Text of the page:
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They Don’t Make Music Like They Used To (nytimes.com)
105 points by djmobley 15 days ago | hide | past | web | favorite | 94 comments



I'm an amateur musician. One of the more common pieces of advice you'll see floating around in the community is to make your music "louder", especially if you're creating electronic music of any form.

Two reasons for this:

1. More and more people are listening to music through equipment that is significantly inferior. Mobile phones, cheap Bluetooth speakers, cheap earphones - they're all subpar in their ability to render sound faithfully.

2. There is a constant "war for loudness". Once you've listened to a David Guetta song that can be ferociously loud, anything not as loud will be perceived as "soft" that "kills the vibe".


More and more people are listening to music through equipment that is significantly inferior.

I cannot imagine that this is true. Even listening to Spotify on a cheap phone using the headphones that came with the phone offers far better sound quality than listening to the nth generation tape copies on the cheap tape players or the bad reception of the tinny radios that we used to have.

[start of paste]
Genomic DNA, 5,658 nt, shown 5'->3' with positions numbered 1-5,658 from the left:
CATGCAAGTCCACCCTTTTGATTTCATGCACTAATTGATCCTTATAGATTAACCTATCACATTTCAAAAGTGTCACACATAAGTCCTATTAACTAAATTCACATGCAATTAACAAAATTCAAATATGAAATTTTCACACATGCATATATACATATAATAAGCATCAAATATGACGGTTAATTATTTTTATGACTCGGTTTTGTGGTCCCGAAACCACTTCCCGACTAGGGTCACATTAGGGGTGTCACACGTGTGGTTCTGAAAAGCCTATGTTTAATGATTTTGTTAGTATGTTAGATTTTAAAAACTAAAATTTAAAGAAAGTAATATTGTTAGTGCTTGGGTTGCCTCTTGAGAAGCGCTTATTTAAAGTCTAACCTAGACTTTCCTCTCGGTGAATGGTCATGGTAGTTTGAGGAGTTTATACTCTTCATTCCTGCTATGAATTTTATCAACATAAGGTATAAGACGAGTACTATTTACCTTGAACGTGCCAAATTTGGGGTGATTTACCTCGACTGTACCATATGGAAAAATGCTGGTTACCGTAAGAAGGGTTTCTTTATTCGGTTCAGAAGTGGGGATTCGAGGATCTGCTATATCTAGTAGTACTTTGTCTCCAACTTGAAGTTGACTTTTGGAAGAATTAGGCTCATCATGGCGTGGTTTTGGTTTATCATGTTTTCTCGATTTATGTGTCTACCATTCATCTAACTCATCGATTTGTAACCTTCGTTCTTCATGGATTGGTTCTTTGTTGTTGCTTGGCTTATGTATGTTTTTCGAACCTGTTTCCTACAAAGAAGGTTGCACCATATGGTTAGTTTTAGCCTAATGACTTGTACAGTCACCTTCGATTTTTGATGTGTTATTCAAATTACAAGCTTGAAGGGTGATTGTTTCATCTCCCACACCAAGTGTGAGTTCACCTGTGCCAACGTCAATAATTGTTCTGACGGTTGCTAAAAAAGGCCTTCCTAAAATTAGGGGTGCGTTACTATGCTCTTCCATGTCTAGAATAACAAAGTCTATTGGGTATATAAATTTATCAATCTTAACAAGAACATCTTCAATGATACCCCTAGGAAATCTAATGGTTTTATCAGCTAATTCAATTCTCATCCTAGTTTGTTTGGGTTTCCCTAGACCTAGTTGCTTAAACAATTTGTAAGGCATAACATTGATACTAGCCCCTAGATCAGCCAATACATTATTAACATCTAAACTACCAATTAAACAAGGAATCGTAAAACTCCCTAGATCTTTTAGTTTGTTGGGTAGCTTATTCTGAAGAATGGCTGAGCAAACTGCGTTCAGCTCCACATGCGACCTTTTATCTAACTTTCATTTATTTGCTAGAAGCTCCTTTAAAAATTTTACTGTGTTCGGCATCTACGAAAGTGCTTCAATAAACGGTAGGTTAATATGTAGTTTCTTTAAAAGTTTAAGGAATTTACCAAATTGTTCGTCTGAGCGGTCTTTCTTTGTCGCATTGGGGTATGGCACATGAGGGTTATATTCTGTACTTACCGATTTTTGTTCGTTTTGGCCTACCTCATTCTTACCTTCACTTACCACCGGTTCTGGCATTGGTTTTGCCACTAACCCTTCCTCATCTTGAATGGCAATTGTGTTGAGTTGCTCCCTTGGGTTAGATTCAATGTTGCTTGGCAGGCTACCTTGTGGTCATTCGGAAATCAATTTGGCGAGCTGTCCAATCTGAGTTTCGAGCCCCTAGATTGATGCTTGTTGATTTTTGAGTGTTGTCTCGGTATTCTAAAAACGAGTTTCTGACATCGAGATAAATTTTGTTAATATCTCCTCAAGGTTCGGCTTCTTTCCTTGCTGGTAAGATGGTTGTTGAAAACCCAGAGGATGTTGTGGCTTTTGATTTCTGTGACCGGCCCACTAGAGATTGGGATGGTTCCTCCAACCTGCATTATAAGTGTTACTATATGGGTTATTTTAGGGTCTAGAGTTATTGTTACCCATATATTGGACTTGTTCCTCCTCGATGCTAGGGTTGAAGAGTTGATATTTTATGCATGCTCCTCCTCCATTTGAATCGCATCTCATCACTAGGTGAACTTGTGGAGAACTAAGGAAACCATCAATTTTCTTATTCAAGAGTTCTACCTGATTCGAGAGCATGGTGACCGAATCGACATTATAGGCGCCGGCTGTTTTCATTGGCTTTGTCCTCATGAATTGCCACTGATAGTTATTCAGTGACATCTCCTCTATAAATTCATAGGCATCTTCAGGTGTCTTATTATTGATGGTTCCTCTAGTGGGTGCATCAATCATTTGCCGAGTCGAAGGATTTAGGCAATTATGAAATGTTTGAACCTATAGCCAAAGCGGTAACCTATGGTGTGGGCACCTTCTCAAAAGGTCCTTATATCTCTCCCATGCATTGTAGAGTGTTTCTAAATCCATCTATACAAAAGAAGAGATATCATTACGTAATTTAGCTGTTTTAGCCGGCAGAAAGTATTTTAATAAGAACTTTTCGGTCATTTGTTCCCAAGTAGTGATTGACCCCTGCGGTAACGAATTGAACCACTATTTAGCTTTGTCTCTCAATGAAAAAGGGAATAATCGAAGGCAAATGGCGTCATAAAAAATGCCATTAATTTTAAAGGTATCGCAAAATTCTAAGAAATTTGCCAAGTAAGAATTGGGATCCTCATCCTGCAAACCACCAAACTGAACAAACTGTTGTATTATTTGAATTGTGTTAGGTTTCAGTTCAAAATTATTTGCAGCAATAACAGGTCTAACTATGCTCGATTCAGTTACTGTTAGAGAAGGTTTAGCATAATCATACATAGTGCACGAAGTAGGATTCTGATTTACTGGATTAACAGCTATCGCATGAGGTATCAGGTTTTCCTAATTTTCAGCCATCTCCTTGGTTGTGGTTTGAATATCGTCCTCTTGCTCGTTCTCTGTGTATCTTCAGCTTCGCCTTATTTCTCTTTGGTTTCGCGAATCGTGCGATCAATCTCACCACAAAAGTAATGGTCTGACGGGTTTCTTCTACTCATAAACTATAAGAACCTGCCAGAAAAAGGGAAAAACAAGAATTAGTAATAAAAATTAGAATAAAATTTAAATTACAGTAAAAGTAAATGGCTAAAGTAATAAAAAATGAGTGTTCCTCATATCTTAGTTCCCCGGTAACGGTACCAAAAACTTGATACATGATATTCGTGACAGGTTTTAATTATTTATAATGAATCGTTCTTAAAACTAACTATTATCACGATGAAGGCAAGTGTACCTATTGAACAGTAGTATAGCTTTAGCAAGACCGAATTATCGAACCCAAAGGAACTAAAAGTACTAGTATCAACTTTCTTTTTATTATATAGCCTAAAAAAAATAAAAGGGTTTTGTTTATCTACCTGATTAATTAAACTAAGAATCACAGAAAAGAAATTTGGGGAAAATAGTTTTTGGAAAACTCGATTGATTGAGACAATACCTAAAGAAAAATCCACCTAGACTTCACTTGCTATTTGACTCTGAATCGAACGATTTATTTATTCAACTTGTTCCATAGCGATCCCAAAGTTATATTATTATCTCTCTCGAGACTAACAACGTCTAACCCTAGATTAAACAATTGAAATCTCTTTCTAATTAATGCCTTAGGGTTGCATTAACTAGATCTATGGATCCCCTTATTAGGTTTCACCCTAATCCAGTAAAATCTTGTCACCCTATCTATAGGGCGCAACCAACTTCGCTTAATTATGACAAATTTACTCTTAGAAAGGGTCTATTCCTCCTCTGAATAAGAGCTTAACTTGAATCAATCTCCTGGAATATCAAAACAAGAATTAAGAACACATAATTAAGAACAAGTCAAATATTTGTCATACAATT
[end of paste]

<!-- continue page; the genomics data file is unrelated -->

You're forgetting that the vast majority of consumers use cheap Android phones and the earphones packaged with them.

This gear usually has very poor mid-range response. Hence, producers crowd tracks in the bottom-end (bass) and treble ranges. Try listening to a track with a cheap $15 earphones and then with a set of studio headphones like ATH-M50x and you'll hear what I mean.


Ha! If even the packaged earphones.

Forget Spotify. People are listening to music on throttled YouTube.

Compression wasn't the antagonist of music. Not even the consumer's general cheapness is the antagonist. The website that pirated it all, and then got bought by a parent company larger than the market value of the entire music industry combined, is the antagonist of music.


It makes my life miserable. I love writing music but mixing is just a boring, unsexy grind. And it's a skill that takes way too much time to develop - you can't "hack it".

I've produced tracks that sound incredible to me on my 6" Yamaha monitors. Then I send them over to friends who listen to them on their tinny laptop speakers and wonder what the big deal is.


Your 6" Yamahas are not a neutral reference.

Studios deliberately use bad speakers (NS10s, Auratones) to check for this.

In the business it's called "translation" - a good mix sounds good on everything from earbuds to a car stereo to $$$$$$ hifi.

It's almost impossible to make a mix that translates without spending a lot of money on neutral monitors and acoustic treatment.

But there are tricks you can use to make a mix translate better. E.g. You can cut the lowest octave or two in the bass, because no one (outside of a club) can hear it anyway, and use bass sounds with plenty of mids, so you can hear the line even when the low bass isn't there.